In 2012, we purchased the premises located at Scheldeplein 1-5, which includes an Albert Heijn supermarket, Knijn Bowling and Scheldeplein Car Park. Since then, we have conducted a number of renovations within the premises, including an expansion of the Albert Heijn supermarket and the construction of a car park which is now in use. The new redevelopment project includes renovation of the façade and the addition of a new storey for the construction of luxury apartments.
In 1931, the new building at Scheldeplein 1-5, described by the press as ‘the glass palace of the Sieberg family’, opened its doors for the very first clients of the Sieberg garage company. The building was designed by the architect N. Ch. Dekker.
“The architect drew his inspiration from the Amsterdam School of architecture as well as the modernism movement.”
The Sieberg building consists of several storeys together with an indoor ramp. The balconies on the façade were designed to facilitate the entry of firefighters into the building. In 1939, a large part of the building was fitted out for the assembly of Willys passenger cars. In 1943, during World War II, the building was requisitioned by the occupiers for the storage of war materials. A few years after the war, the Dodge Company opened a showroom and a petrol station in the Sieberg garage. The Knijn family purchased the building in the 1960s.
They operated a Fiat showroom and a repair business in the building. After the repair business was moved to Weesp, the 2000 m² of space that became available on the second floor was used to start a bowling centre. The official opening of Knijn Bowling took place on 9 September 1971. In 1979, ABN AMRO acquired the building. The bank occupied almost the entire ground floor. Since 2006, an Albert Heijn supermarket has been based in a large part of the ground floor as well as part of the first floor.
In 2013, the Caransa Group purchased the building. The car park has always retained its functionality and been used by the building’s tenants. In 2014, the car park, now referred to as ‘Parking Scheldeplein’, was renovated and upgraded to comply with modern-day standards and requirements for a car park. In 2015, Albert Heijn expanded its supermarket and completely refurbished it.
In recent years, the Scheldeplein has undergone positive changes, including redevelopment of the square and expansion of the RAI complex, where The Roast Room is now established, among other new premises. The appearance of the premises at Scheldeplein 1-5, which occupies a prominent position on the square, no longer matches the area’s current look. We intend to give these premises the stylish and appropriate look that they deserve.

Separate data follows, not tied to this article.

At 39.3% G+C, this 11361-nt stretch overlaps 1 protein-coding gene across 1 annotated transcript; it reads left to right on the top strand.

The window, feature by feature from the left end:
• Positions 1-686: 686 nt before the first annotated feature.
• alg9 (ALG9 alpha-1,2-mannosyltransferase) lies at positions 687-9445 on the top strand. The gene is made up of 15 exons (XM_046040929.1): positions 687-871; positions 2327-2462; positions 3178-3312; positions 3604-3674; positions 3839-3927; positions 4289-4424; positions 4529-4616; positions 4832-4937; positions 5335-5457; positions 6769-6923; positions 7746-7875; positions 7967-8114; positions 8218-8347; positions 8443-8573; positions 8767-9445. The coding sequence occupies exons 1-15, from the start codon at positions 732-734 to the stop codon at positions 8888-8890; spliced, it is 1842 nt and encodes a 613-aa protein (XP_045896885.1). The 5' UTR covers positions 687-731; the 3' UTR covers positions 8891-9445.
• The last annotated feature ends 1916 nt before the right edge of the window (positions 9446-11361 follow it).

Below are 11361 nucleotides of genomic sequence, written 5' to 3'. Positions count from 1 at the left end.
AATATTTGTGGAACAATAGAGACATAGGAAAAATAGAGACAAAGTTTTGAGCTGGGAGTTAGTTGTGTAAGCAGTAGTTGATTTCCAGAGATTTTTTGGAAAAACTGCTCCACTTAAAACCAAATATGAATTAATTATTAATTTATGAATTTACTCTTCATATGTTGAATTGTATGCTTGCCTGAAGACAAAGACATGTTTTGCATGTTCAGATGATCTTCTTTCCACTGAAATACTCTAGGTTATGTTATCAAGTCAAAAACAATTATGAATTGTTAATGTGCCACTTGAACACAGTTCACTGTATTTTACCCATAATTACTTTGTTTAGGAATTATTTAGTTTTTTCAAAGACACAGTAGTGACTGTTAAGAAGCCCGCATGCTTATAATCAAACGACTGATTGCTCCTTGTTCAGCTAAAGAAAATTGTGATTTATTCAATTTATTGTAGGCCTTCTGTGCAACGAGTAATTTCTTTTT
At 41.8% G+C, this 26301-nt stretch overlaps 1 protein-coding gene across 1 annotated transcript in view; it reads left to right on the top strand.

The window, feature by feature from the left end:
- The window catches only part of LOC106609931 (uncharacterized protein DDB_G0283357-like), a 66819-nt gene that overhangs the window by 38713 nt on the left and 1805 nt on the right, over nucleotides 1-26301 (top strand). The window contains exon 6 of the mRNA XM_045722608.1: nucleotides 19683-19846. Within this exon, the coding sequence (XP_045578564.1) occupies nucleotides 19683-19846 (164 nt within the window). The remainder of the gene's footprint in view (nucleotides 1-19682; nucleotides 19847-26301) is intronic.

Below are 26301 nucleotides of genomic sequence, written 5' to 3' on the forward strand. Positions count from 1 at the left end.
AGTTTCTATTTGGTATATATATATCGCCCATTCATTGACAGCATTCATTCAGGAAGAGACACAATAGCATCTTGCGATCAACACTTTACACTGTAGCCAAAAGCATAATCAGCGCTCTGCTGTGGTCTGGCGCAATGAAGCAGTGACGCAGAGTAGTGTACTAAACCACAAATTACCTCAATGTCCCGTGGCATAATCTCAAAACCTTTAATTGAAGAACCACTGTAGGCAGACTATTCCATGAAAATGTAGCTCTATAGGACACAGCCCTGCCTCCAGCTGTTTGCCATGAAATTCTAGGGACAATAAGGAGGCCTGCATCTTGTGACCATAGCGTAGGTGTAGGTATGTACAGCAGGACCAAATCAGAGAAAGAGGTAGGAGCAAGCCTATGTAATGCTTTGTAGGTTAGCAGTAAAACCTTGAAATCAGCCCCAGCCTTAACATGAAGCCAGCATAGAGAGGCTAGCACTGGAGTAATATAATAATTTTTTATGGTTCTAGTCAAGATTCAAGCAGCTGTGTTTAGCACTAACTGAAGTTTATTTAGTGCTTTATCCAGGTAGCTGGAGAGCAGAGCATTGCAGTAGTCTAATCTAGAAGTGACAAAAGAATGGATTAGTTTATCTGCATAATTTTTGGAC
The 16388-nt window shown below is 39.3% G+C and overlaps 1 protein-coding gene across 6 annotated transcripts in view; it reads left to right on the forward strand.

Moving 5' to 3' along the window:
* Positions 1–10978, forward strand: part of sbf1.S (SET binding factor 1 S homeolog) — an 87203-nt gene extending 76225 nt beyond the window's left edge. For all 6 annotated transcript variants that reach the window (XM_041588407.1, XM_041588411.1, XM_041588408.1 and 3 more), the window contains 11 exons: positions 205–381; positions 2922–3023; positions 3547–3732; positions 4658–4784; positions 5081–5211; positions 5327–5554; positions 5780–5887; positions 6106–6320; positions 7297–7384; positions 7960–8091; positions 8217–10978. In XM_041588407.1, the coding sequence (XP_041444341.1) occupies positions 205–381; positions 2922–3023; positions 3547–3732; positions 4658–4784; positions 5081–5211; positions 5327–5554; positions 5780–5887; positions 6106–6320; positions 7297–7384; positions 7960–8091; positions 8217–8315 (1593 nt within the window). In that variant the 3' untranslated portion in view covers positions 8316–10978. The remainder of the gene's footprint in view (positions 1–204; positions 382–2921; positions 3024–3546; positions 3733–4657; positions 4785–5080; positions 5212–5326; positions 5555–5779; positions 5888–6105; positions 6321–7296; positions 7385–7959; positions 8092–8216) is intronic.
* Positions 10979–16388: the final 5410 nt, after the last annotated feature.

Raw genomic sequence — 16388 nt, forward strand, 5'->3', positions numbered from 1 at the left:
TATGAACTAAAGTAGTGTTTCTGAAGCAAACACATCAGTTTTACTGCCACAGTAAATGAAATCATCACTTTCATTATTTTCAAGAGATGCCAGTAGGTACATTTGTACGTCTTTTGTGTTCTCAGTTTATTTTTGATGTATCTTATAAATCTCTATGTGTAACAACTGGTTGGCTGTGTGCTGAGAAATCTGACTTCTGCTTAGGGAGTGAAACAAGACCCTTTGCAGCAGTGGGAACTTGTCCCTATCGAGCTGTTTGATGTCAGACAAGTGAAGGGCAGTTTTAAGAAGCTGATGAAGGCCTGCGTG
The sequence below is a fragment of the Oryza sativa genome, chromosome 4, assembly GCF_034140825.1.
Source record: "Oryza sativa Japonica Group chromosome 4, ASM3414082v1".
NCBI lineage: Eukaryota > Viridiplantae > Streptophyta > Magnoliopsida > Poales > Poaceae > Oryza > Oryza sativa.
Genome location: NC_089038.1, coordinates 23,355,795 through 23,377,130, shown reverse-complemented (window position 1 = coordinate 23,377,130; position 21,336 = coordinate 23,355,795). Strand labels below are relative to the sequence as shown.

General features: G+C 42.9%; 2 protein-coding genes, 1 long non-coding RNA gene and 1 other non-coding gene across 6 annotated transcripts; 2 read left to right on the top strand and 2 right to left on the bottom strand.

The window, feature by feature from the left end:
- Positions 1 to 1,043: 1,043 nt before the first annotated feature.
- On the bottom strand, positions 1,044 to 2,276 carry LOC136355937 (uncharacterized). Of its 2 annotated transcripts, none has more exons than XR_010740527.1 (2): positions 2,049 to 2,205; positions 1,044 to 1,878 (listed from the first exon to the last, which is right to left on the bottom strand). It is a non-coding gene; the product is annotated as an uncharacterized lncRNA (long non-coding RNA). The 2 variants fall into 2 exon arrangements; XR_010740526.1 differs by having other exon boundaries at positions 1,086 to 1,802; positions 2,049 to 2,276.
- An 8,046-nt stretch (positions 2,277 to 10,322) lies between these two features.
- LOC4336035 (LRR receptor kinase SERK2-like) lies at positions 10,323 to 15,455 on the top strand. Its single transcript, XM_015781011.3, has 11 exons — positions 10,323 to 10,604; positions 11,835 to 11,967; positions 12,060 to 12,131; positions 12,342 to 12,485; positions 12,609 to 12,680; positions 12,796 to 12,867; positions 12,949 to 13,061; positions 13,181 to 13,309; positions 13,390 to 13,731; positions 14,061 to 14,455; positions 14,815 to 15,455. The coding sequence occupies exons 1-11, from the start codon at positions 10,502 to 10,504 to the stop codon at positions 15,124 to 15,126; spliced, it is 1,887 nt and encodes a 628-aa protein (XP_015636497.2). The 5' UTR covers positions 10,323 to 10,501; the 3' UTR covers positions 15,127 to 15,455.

The building comprises the entire front of a block of houses, bordered by the Geulstraat and Geleenstraat and the Scheldeplein, and has a total ground surface area of somewhat more than 5500 m². The building is based on a reinforced concrete frame structure. The entire façade consists mostly of glass panels in plastic window frames, with the remaining elements made of soft-red hand-moulded bricks and Bavarian granite. The façade has gone through various transformations, most strikingly with regard to the design and layout of the windows. The original design was based on a façade consisting of small windows, which gave the building a rather luxurious look and feel. In the 50s and 60s, these smaller windows were replaced by large glass panels. At a later stage, in the 1980s, the steel window frames were replaced by plastic frames. The entire building is leased to tenants. Albert Heijn and Keukenhuysch are the ground floor tenants. The car park is located on the first floor, which is accessed from the Geulstraat. The entire second floor is occupied by the Knijn bowling centre and its entranceway from the Scheldeplein. The plinth of the façade has an ‘unsettled’ look and feel about it. The entrances do not form a harmonious entity, and the plinth is not in harmony with the façade as a whole. The manner in which advertising is displayed on the façade also lacks a feeling of consistency and uniformity. The tenants present themselves in a variety of ways at various places on the façade, which also contributes to the rather fragmented and cluttered look of the façade. In short, the building does not have the allure or present the kind of image that this striking location deserves.
In 2014, together with Dok Architecten, we started to formulate a redevelopment plan. The entire redevelopment involves a renovation of the façade and the addition of a new storey for the construction of apartments. The current façade will be returned to its original state. The large window openings in the plastic window frames will be replaced by small panes with slender steel frames. The brickwork and granite on the façade will also be refreshed. The new façade will restore the allure of the premises.